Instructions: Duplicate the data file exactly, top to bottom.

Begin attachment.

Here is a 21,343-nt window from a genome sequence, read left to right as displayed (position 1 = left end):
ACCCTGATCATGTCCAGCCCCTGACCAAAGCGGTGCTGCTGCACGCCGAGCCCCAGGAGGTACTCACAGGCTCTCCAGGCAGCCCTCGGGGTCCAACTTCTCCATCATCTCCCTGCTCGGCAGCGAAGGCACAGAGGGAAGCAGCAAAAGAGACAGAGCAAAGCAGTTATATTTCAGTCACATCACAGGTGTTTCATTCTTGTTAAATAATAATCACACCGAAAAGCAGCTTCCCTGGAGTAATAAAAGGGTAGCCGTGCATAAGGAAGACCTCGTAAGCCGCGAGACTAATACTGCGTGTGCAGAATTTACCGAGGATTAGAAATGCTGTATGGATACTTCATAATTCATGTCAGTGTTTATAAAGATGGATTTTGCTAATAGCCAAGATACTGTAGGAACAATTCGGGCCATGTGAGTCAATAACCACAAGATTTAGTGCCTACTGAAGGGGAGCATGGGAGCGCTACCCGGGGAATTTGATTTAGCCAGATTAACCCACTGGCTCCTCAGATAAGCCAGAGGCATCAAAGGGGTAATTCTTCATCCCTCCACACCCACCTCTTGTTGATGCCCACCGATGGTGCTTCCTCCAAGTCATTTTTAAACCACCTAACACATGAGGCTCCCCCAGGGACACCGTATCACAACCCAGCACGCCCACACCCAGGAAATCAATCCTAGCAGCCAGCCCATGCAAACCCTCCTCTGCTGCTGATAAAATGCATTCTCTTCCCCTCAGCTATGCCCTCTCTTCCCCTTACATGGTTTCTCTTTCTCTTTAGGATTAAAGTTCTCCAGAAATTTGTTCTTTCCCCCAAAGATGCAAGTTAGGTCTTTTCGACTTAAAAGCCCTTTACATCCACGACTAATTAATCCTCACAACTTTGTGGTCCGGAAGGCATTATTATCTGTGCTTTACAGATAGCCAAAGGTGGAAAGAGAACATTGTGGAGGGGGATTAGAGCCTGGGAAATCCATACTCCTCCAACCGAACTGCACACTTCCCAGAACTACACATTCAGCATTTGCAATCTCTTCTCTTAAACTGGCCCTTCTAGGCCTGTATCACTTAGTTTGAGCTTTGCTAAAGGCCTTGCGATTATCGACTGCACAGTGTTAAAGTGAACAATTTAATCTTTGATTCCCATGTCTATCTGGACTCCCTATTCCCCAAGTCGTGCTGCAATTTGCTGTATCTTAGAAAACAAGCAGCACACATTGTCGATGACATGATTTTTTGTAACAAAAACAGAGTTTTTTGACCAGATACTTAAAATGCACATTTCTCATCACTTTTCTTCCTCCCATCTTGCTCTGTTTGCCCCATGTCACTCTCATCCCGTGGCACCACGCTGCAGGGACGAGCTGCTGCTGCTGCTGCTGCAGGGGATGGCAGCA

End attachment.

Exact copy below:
Here is a 21,343-nt window from a genome sequence, read left to right as displayed (position 1 = left end):
ACCCTGATCATGTCCAGCCCCTGACCAAAGCGGTGCTGCTGCACGCCGAGCCCCAGGAGGTACTCACAGGCTCTCCAGGCAGCCCTCGGGGTCCAACTTCTCCATCATCTCCCTGCTCGGCAGCGAAGGCACAGAGGGAAGCAGCAAAAGAGACAGAGCAAAGCAGTTATATTTCAGTCACATCACAGGTGTTTCATTCTTGTTAAATAATAATCACACCGAAAAGCAGCTTCCCTGGAGTAATAAAAGGGTAGCCGTGCATAAGGAAGACCTCGTAAGCCGCGAGACTAATACTGCGTGTGCAGAATTTACCGAGGATTAGAAATGCTGTATGGATACTTCATAATTCATGTCAGTGTTTATAAAGATGGATTTTGCTAATAGCCAAGATACTGTAGGAACAATTCGGGCCATGTGAGTCAATAACCACAAGATTTAGTGCCTACTGAAGGGGAGCATGGGAGCGCTACCCGGGGAATTTGATTTAGCCAGATTAACCCACTGGCTCCTCAGATAAGCCAGAGGCATCAAAGGGGTAATTCTTCATCCCTCCACACCCACCTCTTGTTGATGCCCACCGATGGTGCTTCCTCCAAGTCATTTTTAAACCACCTAACACATGAGGCTCCCCCAGGGACACCGTATCACAACCCAGCACGCCCACACCCAGGAAATCAATCCTAGCAGCCAGCCCATGCAAACCCTCCTCTGCTGCTGATAAAATGCATTCTCTTCCCCTCAGCTATGCCCTCTCTTCCCCTTACATGGTTTCTCTTTCTCTTTAGGATTAAAGTTCTCCAGAAATTTGTTCTTTCCCCCAAAGATGCAAGTTAGGTCTTTTCGACTTAAAAGCCCTTTACATCCACGACTAATTAATCCTCACAACTTTGTGGTCCGGAAGGCATTATTATCTGTGCTTTACAGATAGCCAAAGGTGGAAAGAGAACATTGTGGAGGGGGATTAGAGCCTGGGAAATCCATACTCCTCCAACCGAACTGCACACTTCCCAGAACTACACATTCAGCATTTGCAATCTCTTCTCTTAAACTGGCCCTTCTAGGCCTGTATCACTTAGTTTGAGCTTTGCTAAAGGCCTTGCGATTATCGACTGCACAGTGTTAAAGTGAACAATTTAATCTTTGATTCCCATGTCTATCTGGACTCCCTATTCCCCAAGTCGTGCTGCAATTTGCTGTATCTTAGAAAACAAGCAGCACACATTGTCGATGACATGATTTTTTGTAACAAAAACAGAGTTTTTTGACCAGATACTTAAAATGCACATTTCTCATCACTTTTCTTCCTCCCATCTTGCTCTGTTTGCCCCATGTCACTCTCATCCCGTGGCACCACGCTGCAGGGACGAGCTGCTGCTGCTGCTGCTGCAGGGGATGGCAGCA